SUU’s Art and Design Faculty Reveal Their Work for Biennial Exhibition

Southern Utah Museum of Art opened their spring season with the biennial Southern Utah University 2021 Art & Design Faculty Exhibition and a reception on Thursday, Jan. 13. The faculty art show features SUU’s art instructors’ most recent pieces. 


Some pieces focused on political awareness. Adam Taylor, a graphic design professor, printed a series of colorful flags emblazoned with symbols and slogans advocating for voter reform. Another series featured a mosaic of canvas prints of white neckties and a single pink bow that represent the caucasion, patriarchal history of American politics. 

Several pieces focused on modern art rather than politics. Aundrea Frahm, a visiting visual arts professor, collaborated with Las Vegas-based florist Shino Mullen to create a 17-foot tall floral throne for the audience to sit in and take pictures. They titled the piece “#instantroyally.” 

Assistant Professor of Photography Sam Davis exhibited a series of photographs that appear to be old, sepia-tone family portraits from a distance, but feature aliens and monsters like Godzilla on closer inspection. 


Alongside the faculty exhibition is a collection of paintings by Cedar City resident and World War II veteran Clayton Rippey, who died the night before the opening of the exhibition. Rippey’s exhibit “Organized Chaos” is an exercise in extracting surreal art from blindfolded drawings he made.

“This art show is really what has been keeping him going over the last few months,” said Steve Yates, the proprietor of Artisans Gallery and a friend of Rippey’s.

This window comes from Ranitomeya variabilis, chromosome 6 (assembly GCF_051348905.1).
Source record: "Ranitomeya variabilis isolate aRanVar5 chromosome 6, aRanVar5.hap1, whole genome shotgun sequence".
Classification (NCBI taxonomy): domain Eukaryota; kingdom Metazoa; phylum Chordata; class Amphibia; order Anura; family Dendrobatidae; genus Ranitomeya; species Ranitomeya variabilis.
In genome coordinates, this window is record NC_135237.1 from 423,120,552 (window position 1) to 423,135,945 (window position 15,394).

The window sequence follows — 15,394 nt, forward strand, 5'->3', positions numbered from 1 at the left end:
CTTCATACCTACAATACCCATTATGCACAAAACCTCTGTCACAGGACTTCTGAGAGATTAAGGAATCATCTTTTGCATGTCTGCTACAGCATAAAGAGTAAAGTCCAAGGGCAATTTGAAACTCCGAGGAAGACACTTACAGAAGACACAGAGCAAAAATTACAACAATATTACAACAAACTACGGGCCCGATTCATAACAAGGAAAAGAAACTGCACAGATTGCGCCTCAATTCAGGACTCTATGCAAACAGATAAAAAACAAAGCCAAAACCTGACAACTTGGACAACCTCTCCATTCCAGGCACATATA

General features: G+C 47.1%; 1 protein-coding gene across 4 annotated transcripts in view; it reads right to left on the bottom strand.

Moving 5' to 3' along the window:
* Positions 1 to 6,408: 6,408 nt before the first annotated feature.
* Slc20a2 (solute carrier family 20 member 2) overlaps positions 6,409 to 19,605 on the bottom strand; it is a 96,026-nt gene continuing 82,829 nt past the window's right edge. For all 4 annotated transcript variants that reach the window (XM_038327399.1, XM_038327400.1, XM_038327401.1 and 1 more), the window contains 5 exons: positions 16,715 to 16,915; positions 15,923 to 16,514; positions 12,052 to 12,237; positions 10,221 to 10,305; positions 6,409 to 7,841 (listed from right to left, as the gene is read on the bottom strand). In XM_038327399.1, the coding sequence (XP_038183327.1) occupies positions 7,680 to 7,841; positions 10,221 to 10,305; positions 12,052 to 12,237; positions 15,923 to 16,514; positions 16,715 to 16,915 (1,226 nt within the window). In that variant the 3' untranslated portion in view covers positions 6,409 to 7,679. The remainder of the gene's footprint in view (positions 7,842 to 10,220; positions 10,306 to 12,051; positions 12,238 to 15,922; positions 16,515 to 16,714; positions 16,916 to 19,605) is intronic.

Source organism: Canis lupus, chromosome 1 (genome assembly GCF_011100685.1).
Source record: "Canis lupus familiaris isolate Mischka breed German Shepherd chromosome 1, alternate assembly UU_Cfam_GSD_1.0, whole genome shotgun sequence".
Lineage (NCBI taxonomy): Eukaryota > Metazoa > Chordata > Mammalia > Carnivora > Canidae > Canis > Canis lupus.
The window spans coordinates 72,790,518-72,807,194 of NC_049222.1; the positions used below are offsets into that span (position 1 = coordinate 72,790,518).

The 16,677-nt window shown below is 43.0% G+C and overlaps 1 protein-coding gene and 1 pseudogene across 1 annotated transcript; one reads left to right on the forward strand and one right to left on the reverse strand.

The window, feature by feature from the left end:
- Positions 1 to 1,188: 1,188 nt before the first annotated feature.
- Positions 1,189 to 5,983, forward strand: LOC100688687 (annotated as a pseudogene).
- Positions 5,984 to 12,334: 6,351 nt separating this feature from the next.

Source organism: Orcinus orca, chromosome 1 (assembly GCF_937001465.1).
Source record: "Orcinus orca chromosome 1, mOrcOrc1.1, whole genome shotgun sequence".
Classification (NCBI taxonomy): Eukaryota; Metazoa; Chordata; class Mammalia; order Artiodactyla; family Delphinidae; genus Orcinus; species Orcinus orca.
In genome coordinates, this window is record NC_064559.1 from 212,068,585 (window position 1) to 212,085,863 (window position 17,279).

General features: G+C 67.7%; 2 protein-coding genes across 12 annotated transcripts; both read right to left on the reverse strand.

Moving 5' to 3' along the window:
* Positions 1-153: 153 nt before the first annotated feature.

Another piece on display titled “From Dust” is a larger experiential piece that repurposes a storage closet for a video display from the classic western by the same title. “From Dust” is a short, dark hallway that ends in a platform where a projection of the final shot of the film is played on loop. This installation meditates on nuclear testing in Nevada and “downwinders,” or people whose health is compromised by nuclear tests in Nevada. John Wayne, the star of the film this piece uses, was a victim of cancer as a result of those tests.  


Jon Yerby, an adjunct music professor at SUU played classical guitar throughout the reception. Yerby made rhythm loops and would play improvised solos over them. 

The reception was a two-hour affair which a few dozen people attended. In order to track potential spread of COVID-19, audience members were required to register online before they could enter. SUMA’s director and curator, Jessica Kinsey, led a brief session of remarks about 45 minutes into the reception. Kinsey thanked the artists and volunteers for contributing to the success of the event. 


The 2021 SUU Art & Design Faculty Exhibition will be available to view until Feb. 13, and “From Dust” will be available to audiences until Feb. 2. SUMA’s open hours are from Monday-Friday, 11 a.m. to 6 p.m.. 

Story and photos by: Janzen Jorgensen